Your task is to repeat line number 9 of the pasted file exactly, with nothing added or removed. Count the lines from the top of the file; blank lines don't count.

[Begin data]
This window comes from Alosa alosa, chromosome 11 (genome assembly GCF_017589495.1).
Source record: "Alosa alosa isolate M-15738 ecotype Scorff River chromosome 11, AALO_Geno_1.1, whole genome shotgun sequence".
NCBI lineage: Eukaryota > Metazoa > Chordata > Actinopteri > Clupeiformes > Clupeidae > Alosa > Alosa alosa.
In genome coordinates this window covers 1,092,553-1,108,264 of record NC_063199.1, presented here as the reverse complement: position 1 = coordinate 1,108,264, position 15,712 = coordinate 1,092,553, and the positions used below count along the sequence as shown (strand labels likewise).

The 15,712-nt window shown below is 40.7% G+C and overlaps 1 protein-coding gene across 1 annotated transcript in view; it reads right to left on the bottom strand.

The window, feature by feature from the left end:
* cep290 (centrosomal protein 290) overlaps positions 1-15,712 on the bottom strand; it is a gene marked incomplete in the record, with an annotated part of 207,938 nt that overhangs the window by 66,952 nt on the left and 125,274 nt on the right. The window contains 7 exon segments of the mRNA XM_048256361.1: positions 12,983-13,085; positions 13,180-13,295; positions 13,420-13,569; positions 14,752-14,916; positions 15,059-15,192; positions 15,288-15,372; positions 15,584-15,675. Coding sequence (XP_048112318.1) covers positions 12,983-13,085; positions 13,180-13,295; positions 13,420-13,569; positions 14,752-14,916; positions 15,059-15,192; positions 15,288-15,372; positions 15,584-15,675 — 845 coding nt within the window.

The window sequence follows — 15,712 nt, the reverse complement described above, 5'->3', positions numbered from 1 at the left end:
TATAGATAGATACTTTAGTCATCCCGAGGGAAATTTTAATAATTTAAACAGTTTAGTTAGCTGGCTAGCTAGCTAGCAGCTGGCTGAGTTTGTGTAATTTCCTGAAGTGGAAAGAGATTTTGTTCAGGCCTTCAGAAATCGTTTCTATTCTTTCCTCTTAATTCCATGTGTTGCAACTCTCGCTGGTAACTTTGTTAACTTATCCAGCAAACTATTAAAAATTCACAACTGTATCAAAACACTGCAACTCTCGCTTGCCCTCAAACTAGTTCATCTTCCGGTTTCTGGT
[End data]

TATAGATAGATACTTTAGTCATCCCGAGGGAAATTTTAATAATTTAAACAGTTTAGTTAGCTGGCTAGCTAGCTAGCAGCTGGCTGAGTTTGTGTAATTTCCTGAAGTGGAAAGAGATTTTGTTCAGGCCTTCAGAAATCGTTTCTATTCTTTCCTCTTAATTCCATGTGTTGCAACTCTCGCTGGTAACTTTGTTAACTTATCCAGCAAACTATTAAAAATTCACAACTGTATCAAAACACTGCAACTCTCGCTTGCCCTCAAACTAGTTCATCTTCCGGTTTCTGGT